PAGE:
Things that Make America Great: Free Expression, Robert Mueller, Trevor Noah
Michael Flynn and Paul Manafort are likely to be indicted as a result of Special Counsel Robert Mueller’s investigation into Russian interference in the 2016 election, according to U.S. Sen. Richard Blumenthal. Blumenthal, a member of the Senate Judiciary Committee, told Politico, “I’m about 99 percent sure there will be some criminal charges from this investigation.”
Last year, Colin Kaepernick began kneeling while the national anthem played at NFL games. This was intended as a gesture to call out racial injustice in America. The New York Times has a story chronicling the instances of police brutality against people of color with minimal legal or professional accountability. NFL players began using their political voice to inform this national conversation. Rather than focusing on issues of national importance, such as hurricane relief to Puerto Rico, President Donald Trump began calling out players and the league. Last Sunday’s response from the teams was epic.
Trevor Noah dedicated a portion of his show to calling out the hypocrisy of those criticizing protestors, asking “Just when is it ok for black people to protest?” Watch the clip here.
In Cuyahoga County, Where Black Babies Die at An Alarming Rate, a Search for Solutions
Cuyahoga County’s infant mortality rate was almost double the national rate in 2015. Black babies in Cuyahoga County die at a rate three times that of their white peers.
Recent studies show that chronic stress from discrimination may affect black women regardless of their economic status and even if they do everything right during pregnancy. Living in segregated neighborhoods, parenting alone, feeling unsafe at home or in one’s neighborhood could lead to chronic stress, which can affect the health of a woman and her children. A group of experts met this week to discuss this very issue in Cleveland.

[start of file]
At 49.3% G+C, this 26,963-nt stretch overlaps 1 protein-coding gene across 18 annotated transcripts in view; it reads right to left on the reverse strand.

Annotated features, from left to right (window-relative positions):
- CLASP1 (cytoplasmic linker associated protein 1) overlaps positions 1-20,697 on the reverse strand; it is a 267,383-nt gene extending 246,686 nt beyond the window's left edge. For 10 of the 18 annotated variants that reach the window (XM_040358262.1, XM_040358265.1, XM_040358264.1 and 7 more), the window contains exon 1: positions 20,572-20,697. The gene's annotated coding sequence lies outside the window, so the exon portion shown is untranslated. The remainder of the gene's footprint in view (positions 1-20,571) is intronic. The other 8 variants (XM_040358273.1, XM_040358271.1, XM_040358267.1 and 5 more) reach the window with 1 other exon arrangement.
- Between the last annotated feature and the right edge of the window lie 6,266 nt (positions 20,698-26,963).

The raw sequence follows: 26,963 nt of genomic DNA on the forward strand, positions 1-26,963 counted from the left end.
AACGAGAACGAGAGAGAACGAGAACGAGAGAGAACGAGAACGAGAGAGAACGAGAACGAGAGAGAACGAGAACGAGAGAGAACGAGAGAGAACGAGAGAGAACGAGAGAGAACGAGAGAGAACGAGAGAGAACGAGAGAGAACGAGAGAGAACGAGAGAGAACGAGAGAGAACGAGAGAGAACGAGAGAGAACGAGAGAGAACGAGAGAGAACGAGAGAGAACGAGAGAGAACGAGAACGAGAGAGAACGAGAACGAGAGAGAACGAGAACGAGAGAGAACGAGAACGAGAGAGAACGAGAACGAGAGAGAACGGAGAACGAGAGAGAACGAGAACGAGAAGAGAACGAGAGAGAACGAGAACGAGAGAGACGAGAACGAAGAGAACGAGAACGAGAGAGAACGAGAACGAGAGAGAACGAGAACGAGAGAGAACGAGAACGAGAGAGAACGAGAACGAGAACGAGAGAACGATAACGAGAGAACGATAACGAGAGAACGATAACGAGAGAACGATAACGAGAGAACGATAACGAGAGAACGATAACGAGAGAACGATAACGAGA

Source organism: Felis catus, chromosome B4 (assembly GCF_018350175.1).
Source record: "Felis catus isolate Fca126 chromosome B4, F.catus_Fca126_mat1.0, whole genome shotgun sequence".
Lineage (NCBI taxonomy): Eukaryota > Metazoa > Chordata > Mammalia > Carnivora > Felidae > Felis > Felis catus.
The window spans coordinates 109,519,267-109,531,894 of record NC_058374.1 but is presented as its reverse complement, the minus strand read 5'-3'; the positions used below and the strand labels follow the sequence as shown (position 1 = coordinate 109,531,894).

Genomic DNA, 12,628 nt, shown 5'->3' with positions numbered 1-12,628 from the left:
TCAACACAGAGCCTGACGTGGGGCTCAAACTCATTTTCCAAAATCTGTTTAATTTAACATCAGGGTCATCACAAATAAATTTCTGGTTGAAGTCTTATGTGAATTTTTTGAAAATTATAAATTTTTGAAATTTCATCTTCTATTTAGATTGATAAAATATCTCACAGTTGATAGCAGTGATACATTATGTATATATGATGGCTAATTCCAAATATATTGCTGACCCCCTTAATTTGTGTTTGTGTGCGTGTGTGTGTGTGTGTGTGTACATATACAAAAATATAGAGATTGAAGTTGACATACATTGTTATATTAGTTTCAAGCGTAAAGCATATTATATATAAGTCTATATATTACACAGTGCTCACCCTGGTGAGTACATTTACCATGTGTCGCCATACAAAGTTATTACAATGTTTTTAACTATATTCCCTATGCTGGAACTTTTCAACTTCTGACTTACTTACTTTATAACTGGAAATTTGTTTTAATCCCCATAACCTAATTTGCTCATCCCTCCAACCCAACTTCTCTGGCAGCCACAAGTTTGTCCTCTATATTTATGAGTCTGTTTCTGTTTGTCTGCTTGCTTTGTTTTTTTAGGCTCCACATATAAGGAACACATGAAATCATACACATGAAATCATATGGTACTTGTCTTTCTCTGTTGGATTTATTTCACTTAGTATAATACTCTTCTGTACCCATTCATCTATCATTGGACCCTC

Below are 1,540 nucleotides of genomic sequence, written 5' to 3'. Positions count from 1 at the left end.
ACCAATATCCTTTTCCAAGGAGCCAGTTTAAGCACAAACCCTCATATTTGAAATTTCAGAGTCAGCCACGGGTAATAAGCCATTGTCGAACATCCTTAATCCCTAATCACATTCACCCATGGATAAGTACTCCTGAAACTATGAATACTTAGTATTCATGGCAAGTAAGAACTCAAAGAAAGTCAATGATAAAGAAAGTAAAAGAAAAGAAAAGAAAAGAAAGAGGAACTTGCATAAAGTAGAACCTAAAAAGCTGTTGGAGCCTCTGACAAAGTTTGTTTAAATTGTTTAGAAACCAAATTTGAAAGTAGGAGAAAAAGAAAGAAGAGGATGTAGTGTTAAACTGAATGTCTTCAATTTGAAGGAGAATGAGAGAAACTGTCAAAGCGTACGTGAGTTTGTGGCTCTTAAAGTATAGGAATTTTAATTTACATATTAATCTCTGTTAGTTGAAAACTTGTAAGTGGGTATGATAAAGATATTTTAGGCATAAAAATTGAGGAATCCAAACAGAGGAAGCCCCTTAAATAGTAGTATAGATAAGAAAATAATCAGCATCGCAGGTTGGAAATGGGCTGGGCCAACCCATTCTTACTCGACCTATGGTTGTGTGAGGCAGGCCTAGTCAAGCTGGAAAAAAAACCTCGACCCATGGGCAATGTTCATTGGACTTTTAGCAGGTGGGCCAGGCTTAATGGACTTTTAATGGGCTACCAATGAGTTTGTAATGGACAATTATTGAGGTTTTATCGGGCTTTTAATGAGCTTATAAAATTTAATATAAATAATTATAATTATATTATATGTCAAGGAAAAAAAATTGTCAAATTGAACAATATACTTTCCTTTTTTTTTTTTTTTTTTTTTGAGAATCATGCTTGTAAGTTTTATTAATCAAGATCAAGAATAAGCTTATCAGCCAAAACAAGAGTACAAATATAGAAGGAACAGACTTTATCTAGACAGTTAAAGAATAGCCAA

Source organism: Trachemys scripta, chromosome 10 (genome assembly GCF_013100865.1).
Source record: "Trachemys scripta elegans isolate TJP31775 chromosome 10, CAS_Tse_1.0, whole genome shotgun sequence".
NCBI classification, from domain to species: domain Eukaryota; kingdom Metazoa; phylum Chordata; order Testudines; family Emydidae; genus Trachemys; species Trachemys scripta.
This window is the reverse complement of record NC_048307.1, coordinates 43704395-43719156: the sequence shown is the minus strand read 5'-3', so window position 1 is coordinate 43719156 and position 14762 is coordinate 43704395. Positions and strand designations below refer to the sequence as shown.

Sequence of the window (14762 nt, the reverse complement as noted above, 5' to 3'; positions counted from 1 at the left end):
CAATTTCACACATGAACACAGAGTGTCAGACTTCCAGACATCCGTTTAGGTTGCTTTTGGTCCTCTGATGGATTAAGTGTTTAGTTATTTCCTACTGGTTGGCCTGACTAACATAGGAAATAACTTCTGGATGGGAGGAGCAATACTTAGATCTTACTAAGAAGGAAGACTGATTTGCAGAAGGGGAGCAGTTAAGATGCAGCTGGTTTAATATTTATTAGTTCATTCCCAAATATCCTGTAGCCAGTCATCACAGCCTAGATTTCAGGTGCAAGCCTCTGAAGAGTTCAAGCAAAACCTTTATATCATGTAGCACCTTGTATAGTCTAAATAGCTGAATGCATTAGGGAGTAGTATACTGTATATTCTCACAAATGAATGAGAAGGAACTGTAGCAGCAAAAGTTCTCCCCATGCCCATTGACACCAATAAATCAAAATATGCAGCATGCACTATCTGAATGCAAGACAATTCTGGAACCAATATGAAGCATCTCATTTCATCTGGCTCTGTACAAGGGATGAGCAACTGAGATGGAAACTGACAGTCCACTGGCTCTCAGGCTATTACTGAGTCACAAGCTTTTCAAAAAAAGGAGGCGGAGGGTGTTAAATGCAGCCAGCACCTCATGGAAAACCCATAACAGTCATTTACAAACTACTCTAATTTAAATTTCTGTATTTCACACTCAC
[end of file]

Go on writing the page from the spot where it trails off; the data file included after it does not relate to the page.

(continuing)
Separately in Ohio, physicians and health policy experts discussed the potential impacts of the Graham-Cassidy bill on Ohio’s growing infant mortality rate. You can watch the press conference here.
GOP Scraps Vote to Kill Obamacare, Sparing Sen. Portman Criticism Over His Expected ‘Yes’ Vote
Republicans called off plans to move the controversial Graham-Cassidy bill through the Senate this week after failing to generate enough support for the measure.
“We don’t have the votes,” said Louisiana Sen. Bill Cassidy, who co-authored the bill with South Carolina Sen. Lindsey Graham. Pulling the measure gave Sen. Rob Portman another pass on taking a position on a bill opposed by nearly every major medical organization in the country.
Earlier this summer, Sen. Rob Portman voted to strip 16 million people of their health care, and in doing so ignored a warning from the head of Cincinnati Children’s Hospital that such a vote would be harmful to children. Portman’s wife, Jane, is a board member of the hospital the senator voted to harm.
Even the Cleveland Clinic, Ohio’s second largest employer and a world-renowned health care facility, came out in opposition to Graham-Cassidy. We still don’t know where Portman stands. Hat-tip to Brent Larkin of the Cleveland Plain Dealer for his column on the topic.
Still not having learned their lesson, some conservatives are looking to other procedural maneuvers to try and advance another repeal attempt later this year.
Toledo Mayor Joins Rival in Call for Lake Erie to be Declared ‘Impaired’
Toledo Mayor Paula Hicks-Hudson has joined others in demanding that the U.S. Environmental Protection Agency declare parts of the Lake Erie basin “impaired.” Initially hesitant to do so, Hicks-Hudson said she needed to move forward and ask for the designation because of the current algae bloom problem.
“It is about the Clean Water Act but it is also about climate change. It’s about us really looking at what has really happened today …. I am going to do everything I really can to make a dent in this problem we are facing,” Hicks-Hudson told the Toledo Blade.
When You Feel Like Shopping, Remember Target Announced Plans to Raise the Wage
Target announced plans to increase wages for employees from $10 to $11 an hour next month, right before staffing up for the holiday shopping season. Target also promised to raise its pay floor to $15 an hour by 2020, making it one of the largest retailers to embrace a $15 an hour minimum wage.
ECOT Shows That Political Clout Trumps Incompetence and Greed at Ohio Charter Schools
The Electronic Classroom of Tomorrow (ECOT) has cleared the first hurdle in becoming a dropout recovery school, a distinction that gives more leniency to the chronically failing school.
As a refresher, ECOT has been found inflating enrollment numbers and has been unable to document the amount of time students spend actually learning. State officials stepped up and are forcing ECOT to repay money it never should have received in the first place. ECOT also has the worst graduation rate in the country.